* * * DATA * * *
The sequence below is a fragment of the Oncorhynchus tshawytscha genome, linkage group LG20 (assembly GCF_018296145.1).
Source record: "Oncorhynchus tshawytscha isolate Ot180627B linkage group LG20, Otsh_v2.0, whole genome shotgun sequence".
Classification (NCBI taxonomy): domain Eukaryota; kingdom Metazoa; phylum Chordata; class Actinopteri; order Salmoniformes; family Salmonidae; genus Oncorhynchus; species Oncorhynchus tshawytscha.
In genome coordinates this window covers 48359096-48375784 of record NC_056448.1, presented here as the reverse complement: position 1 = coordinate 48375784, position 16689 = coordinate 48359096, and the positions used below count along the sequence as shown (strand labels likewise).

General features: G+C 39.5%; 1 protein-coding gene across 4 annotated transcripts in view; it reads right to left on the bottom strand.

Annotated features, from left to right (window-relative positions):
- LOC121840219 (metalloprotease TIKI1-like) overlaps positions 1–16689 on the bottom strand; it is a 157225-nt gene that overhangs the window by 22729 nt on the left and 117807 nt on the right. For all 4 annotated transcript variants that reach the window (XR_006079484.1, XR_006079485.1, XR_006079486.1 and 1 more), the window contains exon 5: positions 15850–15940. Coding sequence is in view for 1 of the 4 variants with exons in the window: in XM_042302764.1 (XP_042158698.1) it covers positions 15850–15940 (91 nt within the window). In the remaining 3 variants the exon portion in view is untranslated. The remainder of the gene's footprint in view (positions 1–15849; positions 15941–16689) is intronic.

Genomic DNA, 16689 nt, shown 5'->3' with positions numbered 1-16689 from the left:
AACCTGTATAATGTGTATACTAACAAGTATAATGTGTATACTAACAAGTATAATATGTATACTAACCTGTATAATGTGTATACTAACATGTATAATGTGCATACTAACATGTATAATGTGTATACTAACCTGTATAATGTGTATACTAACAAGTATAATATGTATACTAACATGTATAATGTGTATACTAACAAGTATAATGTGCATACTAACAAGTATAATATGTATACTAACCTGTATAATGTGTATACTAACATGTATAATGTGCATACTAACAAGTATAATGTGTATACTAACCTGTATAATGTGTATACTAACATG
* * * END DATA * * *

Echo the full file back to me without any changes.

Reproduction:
The sequence below is a fragment of the Oncorhynchus tshawytscha genome, linkage group LG20 (assembly GCF_018296145.1).
Source record: "Oncorhynchus tshawytscha isolate Ot180627B linkage group LG20, Otsh_v2.0, whole genome shotgun sequence".
Classification (NCBI taxonomy): domain Eukaryota; kingdom Metazoa; phylum Chordata; class Actinopteri; order Salmoniformes; family Salmonidae; genus Oncorhynchus; species Oncorhynchus tshawytscha.
In genome coordinates this window covers 48359096-48375784 of record NC_056448.1, presented here as the reverse complement: position 1 = coordinate 48375784, position 16689 = coordinate 48359096, and the positions used below count along the sequence as shown (strand labels likewise).

General features: G+C 39.5%; 1 protein-coding gene across 4 annotated transcripts in view; it reads right to left on the bottom strand.

Annotated features, from left to right (window-relative positions):
- LOC121840219 (metalloprotease TIKI1-like) overlaps positions 1–16689 on the bottom strand; it is a 157225-nt gene that overhangs the window by 22729 nt on the left and 117807 nt on the right. For all 4 annotated transcript variants that reach the window (XR_006079484.1, XR_006079485.1, XR_006079486.1 and 1 more), the window contains exon 5: positions 15850–15940. Coding sequence is in view for 1 of the 4 variants with exons in the window: in XM_042302764.1 (XP_042158698.1) it covers positions 15850–15940 (91 nt within the window). In the remaining 3 variants the exon portion in view is untranslated. The remainder of the gene's footprint in view (positions 1–15849; positions 15941–16689) is intronic.

Genomic DNA, 16689 nt, shown 5'->3' with positions numbered 1-16689 from the left:
AACCTGTATAATGTGTATACTAACAAGTATAATGTGTATACTAACAAGTATAATATGTATACTAACCTGTATAATGTGTATACTAACATGTATAATGTGCATACTAACATGTATAATGTGTATACTAACCTGTATAATGTGTATACTAACAAGTATAATATGTATACTAACATGTATAATGTGTATACTAACAAGTATAATGTGCATACTAACAAGTATAATATGTATACTAACCTGTATAATGTGTATACTAACATGTATAATGTGCATACTAACAAGTATAATGTGTATACTAACCTGTATAATGTGTATACTAACATG